God has been inconceivably good to me throughout my life, blessing me with love, gifts, talents, and opportunities undeserved. I wholeheartedly acknowledge how wonderfully He has treated me. And yet, as a sinful human being, I have had my share of bitterness and discontentment.
And of all the areas that I might experience discontentment, one stands out...love.
When can I have a boyfriend? Why can't I have a relationship? What hinders me from having a relationship at all? I have repeatedly asked my parents over the years, behind closed doors and oftentimes in tears.
They might have reasons, but they have never sounded reasonable to me. I have grown up all my life a helpless romantic. I have always longed for the time to give myself wholeheartedly to the man I love, to share with him my heart and my life. Yes, I've had my other dreams in terms of ministry and friends and career...but at the end of the day, I've always just wanted to be a committed wife and mother. Why would my parents allow me to pursue everything else, except the one thing I have always longed for?
When my parents tell me why I am not consistent and mature enough to make a serious commitment yet, they actually make sense. They just don't make sense to my childish and selfish heart. And, of course, there is always the comparison factor: Why can't I have a relationship now? I am more ready than so and so, than he or she.
That is the question that always haunts me the most. Why can't I if he or she can? I know that, with the way I am now, I would make a much better partner than many people who are dating (or getting married, for that matter) actually make. Why hold me to such a high standard?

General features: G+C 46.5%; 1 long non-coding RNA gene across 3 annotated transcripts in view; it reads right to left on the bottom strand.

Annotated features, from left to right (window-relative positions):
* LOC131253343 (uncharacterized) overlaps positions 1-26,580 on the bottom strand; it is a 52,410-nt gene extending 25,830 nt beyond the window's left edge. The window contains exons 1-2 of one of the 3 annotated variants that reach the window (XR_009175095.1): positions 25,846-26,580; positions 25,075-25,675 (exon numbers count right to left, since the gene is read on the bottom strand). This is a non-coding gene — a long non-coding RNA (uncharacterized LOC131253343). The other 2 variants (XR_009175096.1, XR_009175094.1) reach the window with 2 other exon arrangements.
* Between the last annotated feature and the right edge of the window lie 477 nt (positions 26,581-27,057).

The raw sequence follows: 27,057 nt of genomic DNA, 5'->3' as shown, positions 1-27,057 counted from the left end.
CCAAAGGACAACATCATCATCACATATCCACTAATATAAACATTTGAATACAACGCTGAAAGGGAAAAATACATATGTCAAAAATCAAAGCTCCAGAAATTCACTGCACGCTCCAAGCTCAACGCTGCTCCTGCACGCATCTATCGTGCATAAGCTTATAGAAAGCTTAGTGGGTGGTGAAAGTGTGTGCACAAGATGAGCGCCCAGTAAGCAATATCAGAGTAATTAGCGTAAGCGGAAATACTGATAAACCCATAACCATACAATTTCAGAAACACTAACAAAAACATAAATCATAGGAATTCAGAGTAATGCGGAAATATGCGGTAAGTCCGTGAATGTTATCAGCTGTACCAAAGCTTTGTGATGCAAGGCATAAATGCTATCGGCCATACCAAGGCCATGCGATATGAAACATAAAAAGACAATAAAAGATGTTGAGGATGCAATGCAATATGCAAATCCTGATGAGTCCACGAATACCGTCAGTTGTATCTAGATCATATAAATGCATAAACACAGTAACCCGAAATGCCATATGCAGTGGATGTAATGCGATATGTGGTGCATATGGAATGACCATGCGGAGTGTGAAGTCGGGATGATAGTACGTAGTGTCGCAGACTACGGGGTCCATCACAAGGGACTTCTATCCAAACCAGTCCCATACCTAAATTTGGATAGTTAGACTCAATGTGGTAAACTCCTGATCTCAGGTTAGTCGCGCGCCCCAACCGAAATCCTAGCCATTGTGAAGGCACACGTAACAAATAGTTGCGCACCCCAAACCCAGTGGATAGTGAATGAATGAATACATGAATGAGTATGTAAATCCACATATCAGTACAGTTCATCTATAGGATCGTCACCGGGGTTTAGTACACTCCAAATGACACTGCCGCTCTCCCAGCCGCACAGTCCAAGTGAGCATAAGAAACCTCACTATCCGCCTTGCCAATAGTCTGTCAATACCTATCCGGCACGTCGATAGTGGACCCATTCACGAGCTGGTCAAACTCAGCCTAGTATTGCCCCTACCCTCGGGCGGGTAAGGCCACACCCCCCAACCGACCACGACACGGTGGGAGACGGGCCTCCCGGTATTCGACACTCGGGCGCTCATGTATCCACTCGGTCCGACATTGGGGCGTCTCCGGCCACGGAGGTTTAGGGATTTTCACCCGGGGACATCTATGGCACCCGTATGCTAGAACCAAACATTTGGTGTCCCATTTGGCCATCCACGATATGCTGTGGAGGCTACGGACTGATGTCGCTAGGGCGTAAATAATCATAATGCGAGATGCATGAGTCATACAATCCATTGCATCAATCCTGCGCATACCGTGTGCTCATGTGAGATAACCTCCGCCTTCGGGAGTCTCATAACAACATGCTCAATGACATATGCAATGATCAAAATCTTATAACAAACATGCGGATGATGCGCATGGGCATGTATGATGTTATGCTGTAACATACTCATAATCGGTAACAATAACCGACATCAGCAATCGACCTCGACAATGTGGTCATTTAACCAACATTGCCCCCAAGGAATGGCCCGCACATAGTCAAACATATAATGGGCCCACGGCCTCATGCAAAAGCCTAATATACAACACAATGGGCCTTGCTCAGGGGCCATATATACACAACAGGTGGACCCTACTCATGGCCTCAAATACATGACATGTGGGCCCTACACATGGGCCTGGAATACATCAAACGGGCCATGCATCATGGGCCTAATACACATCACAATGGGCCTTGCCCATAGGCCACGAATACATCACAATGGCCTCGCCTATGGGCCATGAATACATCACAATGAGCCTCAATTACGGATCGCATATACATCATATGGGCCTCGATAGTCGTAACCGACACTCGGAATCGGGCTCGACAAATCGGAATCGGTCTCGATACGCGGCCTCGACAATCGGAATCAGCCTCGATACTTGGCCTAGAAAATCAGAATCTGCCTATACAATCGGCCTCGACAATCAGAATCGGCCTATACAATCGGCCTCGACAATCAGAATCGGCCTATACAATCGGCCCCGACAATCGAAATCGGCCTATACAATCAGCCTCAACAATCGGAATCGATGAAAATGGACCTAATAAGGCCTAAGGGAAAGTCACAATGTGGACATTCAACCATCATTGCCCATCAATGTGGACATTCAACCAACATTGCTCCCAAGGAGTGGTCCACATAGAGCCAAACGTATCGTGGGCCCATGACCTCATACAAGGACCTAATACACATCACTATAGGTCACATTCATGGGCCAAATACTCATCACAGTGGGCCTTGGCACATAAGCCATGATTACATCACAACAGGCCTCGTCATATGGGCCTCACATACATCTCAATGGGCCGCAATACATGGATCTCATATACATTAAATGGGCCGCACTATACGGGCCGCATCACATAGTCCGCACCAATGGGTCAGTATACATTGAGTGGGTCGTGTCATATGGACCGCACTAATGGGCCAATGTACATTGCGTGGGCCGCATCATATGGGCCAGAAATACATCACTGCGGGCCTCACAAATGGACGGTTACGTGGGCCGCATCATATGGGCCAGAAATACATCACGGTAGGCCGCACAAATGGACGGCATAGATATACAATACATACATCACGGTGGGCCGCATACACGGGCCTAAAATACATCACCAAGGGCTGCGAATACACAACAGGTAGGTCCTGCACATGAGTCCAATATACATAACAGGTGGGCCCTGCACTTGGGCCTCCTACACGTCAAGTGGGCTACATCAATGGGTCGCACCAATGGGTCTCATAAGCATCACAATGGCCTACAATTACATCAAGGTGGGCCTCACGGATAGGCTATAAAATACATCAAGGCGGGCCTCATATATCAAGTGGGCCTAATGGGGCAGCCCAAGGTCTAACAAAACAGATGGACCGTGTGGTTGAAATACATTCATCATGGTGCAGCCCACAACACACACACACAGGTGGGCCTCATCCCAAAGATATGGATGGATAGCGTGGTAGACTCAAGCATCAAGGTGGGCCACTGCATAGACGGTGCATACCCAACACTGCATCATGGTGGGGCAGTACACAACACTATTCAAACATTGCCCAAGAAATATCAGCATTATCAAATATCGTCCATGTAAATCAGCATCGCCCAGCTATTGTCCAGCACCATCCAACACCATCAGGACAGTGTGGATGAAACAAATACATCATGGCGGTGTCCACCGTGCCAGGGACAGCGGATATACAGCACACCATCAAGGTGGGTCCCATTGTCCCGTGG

The bitterness almost killed me. It gnawed away at my heart...until God spoke to me through Hannah.
At the beginning of the book of Samuel, Hannah mourned her own barrenness. Her husband's other wife, Peninnah, had many children. Yet Hannah, the godly woman in the family, had no children of her own. She was pestered by Peninnah, and she was looked down upon by her society. In many ways, she was persecuted. Yet still, God refused to give to her a child.
"Hannah would have made a much better mother than Peninnah ever would have," our pastor preached on Mother's Day, "But God chose to let Hannah turn to Him and pray to Him and wait upon Him...because He had something better, because He was refining her."
Then God give her Samuel, as well as many other children to follow.
The message spoke to my heart. It does not matter how good of a girlfriend or fiance or wife or mother I could be. I am not given those roles at the moment. It does not matter if I am this much more mature or considerate than any other person is, for God does not grant blessings based upon any human merit.
So now, do I still find it hard to trust that God will give me what is better for me than anything others around me have? Oh yes I do.
Do I still foolishly and stubbornly fear that by obeying Him I would miss out on the love of my life? You bet!
But when those thoughts pervade my mind and drive me to complain against God...I think of Hannah, and I think of how much agony she went through before God gave her a son who would be the greatest judge of Jewish history, a boy who became the first of the Old Testament prophets.
God does not give anything based upon how much a person appears to deserve it. Every good and perfect gift is from above...and gifts are things that are not earned. I cannot earn or demand or complain. I can only pray to Him, seek Him, love Him...and commit my life into His hands.